State of the Arts - Community arts on the rise in Atlanta

The opportunity to make an impact is there, the time to do it is now

Editor's note: State of the Arts offers passionate, informed and timely discussions about the Atlanta arts community by the Atlanta arts community. If you'd like to contribute, please e-mail A&E Editor Debbie Michaud at debbie.michaud@creativeloafing.com.

Community arts are helping transform Atlanta more so now than any time in recent history. New galleries are opening, public art is growing, and artists are staying in Atlanta. In recent years, projects such as arts networking co-op Gather Atlanta have celebrated and raised awareness of the city's independent artist collectives and businesses. When Eyedrum was faced with closing its doors in 2009, hundreds rallied to help stabilize the alternative-arts pioneer. New arts districts and walks have emerged all over town. Even some of Atlanta's more polished spaces are reaching out to broader audiences, such as the Contemporary with its free Thursday night programming.

So why the rise of community arts in Atlanta? Three key reasons: identity, accessibility, inclusiveness.

Atlanta can and should be a destination for the arts, and it takes a strong community to create that environment. That community is beginning to come together. The growth of and support over the past two years for our nonprofit arts collective, WonderRoot, has far exceeded our expectations. There has been a tremendous amount of enthusiasm around the programs and services we provide, such as our community studios and free classes; around the value we place on partnerships and collaboration; and around the promise of a richer future for Atlanta's artists and art lovers. That promise includes more all-around support for public art, the new mayor's commitment to growing the city's funding for the arts, and the continued swell of start-up arts groups such as MINT Gallery. It's a true testament to the need and desire for access to the arts in Atlanta.

While difficult economic times have meant fewer public and private dollars for the arts, the recession has also helped create a demand for more accessible art. The new, community-focused energy around the arts in Atlanta pushes for inclusivity beyond financial accessibility. Art also allows us to reimagine the city's future. Axiom, a one-night art walk in the Old Fourth Ward last November, shows how art can bring new life to a neighborhood. The well-attended event brought energy and foot traffic to vacant spaces. For one evening, residents and guests caught a glimpse of what the future could hold for the Old Fourth Ward.

It's important for us to acknowledge not only the small start-up groups focused on building stronger support for the arts, but also larger organizations such as the Metro Atlanta Arts Fund. This past year, MAAF saw the need for more flexibility in spending for the small and mid-sized arts-based nonprofits it funds, and implemented a massive overhaul of its funding guidelines and processes.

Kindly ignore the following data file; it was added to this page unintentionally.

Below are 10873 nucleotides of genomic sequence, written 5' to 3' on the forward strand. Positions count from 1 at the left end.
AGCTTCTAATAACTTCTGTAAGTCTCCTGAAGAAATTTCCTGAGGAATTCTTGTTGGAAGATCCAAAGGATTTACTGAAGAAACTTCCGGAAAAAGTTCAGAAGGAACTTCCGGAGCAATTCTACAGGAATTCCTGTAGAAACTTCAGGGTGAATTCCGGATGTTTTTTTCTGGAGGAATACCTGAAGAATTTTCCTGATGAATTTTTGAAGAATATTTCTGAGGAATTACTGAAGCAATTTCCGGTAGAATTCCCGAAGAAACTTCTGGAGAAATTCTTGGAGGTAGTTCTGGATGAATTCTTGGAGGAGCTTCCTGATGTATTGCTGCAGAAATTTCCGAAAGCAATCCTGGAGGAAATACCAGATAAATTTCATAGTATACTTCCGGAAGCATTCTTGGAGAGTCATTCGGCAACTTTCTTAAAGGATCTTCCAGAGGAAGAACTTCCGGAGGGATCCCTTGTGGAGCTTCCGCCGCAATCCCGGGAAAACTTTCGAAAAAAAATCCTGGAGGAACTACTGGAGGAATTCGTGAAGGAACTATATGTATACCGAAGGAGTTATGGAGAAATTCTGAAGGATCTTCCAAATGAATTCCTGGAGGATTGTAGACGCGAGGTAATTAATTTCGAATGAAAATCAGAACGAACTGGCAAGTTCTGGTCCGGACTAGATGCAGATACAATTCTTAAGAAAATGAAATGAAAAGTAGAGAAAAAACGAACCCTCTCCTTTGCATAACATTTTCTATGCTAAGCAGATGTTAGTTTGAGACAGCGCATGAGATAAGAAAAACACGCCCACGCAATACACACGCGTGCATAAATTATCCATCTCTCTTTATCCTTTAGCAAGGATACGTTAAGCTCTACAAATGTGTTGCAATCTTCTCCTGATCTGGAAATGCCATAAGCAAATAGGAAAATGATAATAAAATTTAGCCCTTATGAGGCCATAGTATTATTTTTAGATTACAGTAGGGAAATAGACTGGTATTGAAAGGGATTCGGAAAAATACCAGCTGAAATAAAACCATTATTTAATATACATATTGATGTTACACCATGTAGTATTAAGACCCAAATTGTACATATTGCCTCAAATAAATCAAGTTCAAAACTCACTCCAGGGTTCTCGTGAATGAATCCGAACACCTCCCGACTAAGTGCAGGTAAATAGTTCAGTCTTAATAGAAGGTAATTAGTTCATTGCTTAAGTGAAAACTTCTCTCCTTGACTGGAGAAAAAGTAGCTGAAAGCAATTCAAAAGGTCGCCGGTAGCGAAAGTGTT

Another big organization, BeltLine Inc., will open nearly eight miles of temporary hiking and bike paths this summer – with a strong public art component that shows its commitment to the city's creative culture. The project is a great example of the progress Atlanta's making in cultivating an all-inclusive art community. Smaller arts groups such as WonderRoot and Eyedrum are being included in the planning and implementation processes alongside larger institutions such as the Fulton County Arts Council and the Atlanta Office of Cultural Affairs. Between 30 and 40 sculptural, visual, and performance-based works will be installed and presented this June. Similar to the way Axiom drew attention to Old Fourth Ward, this project will bring new awareness to the BeltLine's potential.

We've come a long way in redefining Atlanta's art landscape, but there's still much work to be done. The average citizen could know more about contemporary art, but that's just one of the issues concerning the knowledge and education gap in Atlanta. Yes, gallery owners could use more foot traffic, but that's also indicative of a larger transportation problem all Atlantans face.

Despite the setbacks, Atlanta's art scene is alive and well. The strong community-based arts infrastructure has established a solid foundation for growth. We must learn to celebrate all that it has to offer. And where there are disparities, we must get our hands dirty.

Through WonderRoot, we've made countless new friends and partners in our efforts to celebrate Atlanta's art community. From all corners of the city, we see alternative approaches to art and established institutions digging in their heels. If you want to make an impact, the opportunity is there. We all know that for Atlanta to be the vibrant and thriving city we desire, we must have a burgeoning arts scene. The pieces are there. Our time has come.

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